Last Night: Scissor Sisters At Warehouse Live
Photos by Marc Brubaker
Scissor Sisters Warehouse Live April 4, 2011
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There are few bands that make Rocks Off grin like an idiot, and last night we officially added the Scissors Sisters to that short list. For the next few days we will probably be lamenting that we didn't dance enough, as if the band was a depleting resource. No we sound like their damned street team.
Mixing the sauciest Queen, trash disco, Emotional Rescue-era Stones, and a healthy dash of hedonism, the Scissors are either your worst homophobic nightmare come to life, or a confetti and glitter-covered workout of glam-rock proportions for a generation drunk on pop-punk, Britney, and Bravo. We prefer to say "fuck it" and get down with the glitter. We know who raised us.
Armed with music from last year's excellent Night Work, the Scissors came into Houston hot off a hitch opening for Lady Gaga, a prospect that makes this burly, hairy Little Monster giddy in all the wrong ways. The thought of the dance party that happened last night at Warehouse Live happening before a blood and nudity-filled Gaga show hurts our head.
The Scissors are fronted by Jake Shears and Ana Matronic, who come off like a demented Pee Wee and Miss Yvonne, and the secret word is almost always "sex". Opening with Night Work's title track, the band was well-oiled machine. The music breathes and screams, and it's relentlessly catchy. The shirtless guy in the leather chaps and heart-dotted underwear with the team of boys surrounding him seemed to approve.
There are times while watching the band live that you laugh out loud because, for one, the shit is so thick with sass that it sticks to you like perfume, and two, you feel like you are somewhere you maybe shouldn't be, if you subscribe to conventional male macho American paranoia. If you don't, and like us don't care who makes the music as long as our hips move, then the Scissors are your Led Zeppelin.
The mid-section of the show was a full-on rock orgy, with the band reeling out the coming-out anthem "Take Your Mama", the raunched-out "Harder You Get" and the Matronic's own solo showacase "Skin This Cat", with the Christina Hendricks-looking singer (yeah, we know) cooing over a Peaches beat.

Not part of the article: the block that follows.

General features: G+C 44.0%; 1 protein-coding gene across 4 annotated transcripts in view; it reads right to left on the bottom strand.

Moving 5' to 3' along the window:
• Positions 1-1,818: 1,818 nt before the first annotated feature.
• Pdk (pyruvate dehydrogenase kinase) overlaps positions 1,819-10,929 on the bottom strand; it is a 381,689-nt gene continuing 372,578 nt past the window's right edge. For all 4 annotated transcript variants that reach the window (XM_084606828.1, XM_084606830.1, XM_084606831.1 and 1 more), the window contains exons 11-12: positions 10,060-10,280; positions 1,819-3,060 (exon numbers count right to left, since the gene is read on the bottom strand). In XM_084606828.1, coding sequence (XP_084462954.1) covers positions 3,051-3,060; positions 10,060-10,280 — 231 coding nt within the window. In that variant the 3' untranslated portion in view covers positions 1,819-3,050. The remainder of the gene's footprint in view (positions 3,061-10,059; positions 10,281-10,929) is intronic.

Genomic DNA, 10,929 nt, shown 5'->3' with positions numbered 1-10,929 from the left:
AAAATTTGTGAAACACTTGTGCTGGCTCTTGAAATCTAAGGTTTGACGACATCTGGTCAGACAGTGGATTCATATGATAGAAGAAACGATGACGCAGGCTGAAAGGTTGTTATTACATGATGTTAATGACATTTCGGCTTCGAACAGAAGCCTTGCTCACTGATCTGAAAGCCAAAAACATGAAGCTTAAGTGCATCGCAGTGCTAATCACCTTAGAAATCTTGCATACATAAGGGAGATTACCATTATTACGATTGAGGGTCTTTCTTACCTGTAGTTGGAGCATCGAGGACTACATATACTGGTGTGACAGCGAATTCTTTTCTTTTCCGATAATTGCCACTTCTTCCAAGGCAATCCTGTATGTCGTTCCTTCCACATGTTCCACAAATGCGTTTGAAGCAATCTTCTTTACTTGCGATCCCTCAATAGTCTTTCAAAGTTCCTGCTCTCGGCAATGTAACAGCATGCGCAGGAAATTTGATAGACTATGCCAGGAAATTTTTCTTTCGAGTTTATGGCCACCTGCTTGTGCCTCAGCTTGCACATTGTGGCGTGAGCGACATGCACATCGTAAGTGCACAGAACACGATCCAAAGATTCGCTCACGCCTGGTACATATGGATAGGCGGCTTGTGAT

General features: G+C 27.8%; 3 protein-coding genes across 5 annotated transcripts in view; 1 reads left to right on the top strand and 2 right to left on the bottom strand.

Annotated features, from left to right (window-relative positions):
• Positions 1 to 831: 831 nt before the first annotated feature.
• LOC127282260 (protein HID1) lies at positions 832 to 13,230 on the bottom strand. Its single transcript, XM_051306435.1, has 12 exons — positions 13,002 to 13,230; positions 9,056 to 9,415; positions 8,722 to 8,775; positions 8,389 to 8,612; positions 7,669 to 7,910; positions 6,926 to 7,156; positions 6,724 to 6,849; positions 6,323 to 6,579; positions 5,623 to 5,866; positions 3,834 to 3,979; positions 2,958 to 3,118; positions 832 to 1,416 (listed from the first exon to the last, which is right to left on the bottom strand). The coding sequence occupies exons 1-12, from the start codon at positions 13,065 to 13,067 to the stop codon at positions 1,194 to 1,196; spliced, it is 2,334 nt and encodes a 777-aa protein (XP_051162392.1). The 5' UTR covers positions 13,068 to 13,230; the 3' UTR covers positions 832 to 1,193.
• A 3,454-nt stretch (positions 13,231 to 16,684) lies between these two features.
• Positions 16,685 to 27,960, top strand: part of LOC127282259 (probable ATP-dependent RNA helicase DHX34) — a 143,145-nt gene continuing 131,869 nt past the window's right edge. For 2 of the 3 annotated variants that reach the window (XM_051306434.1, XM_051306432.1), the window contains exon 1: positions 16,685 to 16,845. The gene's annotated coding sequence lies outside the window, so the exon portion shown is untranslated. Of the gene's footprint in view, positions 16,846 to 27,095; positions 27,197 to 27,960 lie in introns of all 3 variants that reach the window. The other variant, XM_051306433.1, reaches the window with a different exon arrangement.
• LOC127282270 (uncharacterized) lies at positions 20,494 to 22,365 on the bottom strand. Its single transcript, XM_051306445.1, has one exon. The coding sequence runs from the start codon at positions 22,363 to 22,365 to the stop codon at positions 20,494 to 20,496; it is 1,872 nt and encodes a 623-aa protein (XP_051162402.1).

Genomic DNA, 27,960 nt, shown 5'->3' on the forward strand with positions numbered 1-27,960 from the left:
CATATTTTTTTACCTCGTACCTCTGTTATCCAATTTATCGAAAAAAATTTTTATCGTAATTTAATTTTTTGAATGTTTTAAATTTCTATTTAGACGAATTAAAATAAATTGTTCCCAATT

Shears has been blessed with a dynamic falsetto, and coupled with Matronic's sturdy wail, it makes for magic on record, but live with questionable mixing, it gets muddled. "Night Life" could have been more even, but it did the job. The constant flurries of confetti in the pit sort of evened it out. Shear's sullen, solo, acoustic-assisted "Sex And Violence" wasn't the sunniest part of the night, but it made for a great capper to a night full of not giving a good goddamn. 2006's ABBA-rocking Ta Dah cut "I Don't Feel Like Dancin'" and "Invisible Light" closed out the night.
It was too much rock and too much fun for a Monday, as we are slowly finding out that that is when the true fun and fearless freaks come out to play. Suck it, Saturday.
Personal Bias: Sucker for a spectacle, and our favorite Queen album is The Works.
The Crowd: Boys, boys, boys, and a handful of extremely drunk and attractive gals. Monday is the new Friday?
Overheard in the Crowd: "The bigger the hair, the closer to heaven. The bigger the bush, the closer to hell."
Random Notebook Dump: Just saw two kids that we went to nondenominational church with in the late '90s here, all decked out. Pretty sure we got "saved" together too.
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